Chapter 1: “Shadowy Lines that Still Divide,” by Janny Scott and David Leonhardt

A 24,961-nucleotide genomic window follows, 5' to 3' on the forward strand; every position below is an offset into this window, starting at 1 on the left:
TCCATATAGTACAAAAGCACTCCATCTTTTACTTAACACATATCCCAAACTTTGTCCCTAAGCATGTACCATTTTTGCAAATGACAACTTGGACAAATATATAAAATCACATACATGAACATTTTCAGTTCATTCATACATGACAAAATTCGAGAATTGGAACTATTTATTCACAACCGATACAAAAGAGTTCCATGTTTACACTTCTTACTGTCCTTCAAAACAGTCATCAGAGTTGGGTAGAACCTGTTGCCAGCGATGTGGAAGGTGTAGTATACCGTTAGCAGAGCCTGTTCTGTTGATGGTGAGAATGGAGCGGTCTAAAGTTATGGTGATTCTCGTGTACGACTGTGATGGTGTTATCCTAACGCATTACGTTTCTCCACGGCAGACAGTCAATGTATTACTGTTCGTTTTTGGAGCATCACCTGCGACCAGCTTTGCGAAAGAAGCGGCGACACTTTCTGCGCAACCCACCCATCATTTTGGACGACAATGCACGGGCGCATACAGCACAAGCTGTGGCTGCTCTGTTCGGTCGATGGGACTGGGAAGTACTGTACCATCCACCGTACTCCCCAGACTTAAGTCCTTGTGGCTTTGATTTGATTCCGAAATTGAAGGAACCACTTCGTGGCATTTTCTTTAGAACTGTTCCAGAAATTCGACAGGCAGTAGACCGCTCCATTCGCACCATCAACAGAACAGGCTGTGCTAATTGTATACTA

My Armenian-born parents are a clear representation of the promise of equal opportunity and spirit of freedom that the United States is meant to embody. As refugees of World War I, my family came to America in pursuit of liberty with their kinship and industriousness as their “only” resources. Today, my parents own 100% of their home on WaiKiki Beach in Hawaii, and paid for my tuition at the same private school President Obama attended. Their success story is a great testimony to US idealism, and its departure from the rigid class system of the Old World. At the same time, my parents’ journey to the New World came before the end of the industrial age, when capitalism, on a national scale, was still emerging. They were born in time to witness America at its height as a superpower, when access to “new” money, property, and quality education was available for most white ethnics to join the ranks of (at least) the middle class. On the other hand, I was born after the Baby Boomers, when post WWII expansionism, the New Deal economy, and advances in civil rights were retrenching, and globalization and privatization were on the upswing. Coming of age in the post 60’s era and dealing with chronic mental health problems has changed my perspective on the accessibility of the American dream and its promise of equal opportunity. To put it mildly, things did not go according to my expectations. In my own case, I grew up with serious privilege, so a large part of my financial insecurity is of my own making; at the same time, my recovery has exposed me to a diversity of class and ethnic experiences, which have contributed to my awareness of how difficult self-sufficiency, let alone class mobility is for most people in my human network today. Consequently, I am much more cynical about the “rags to riches” story of America than the majority of others in my upper-middle class bracket. According to...
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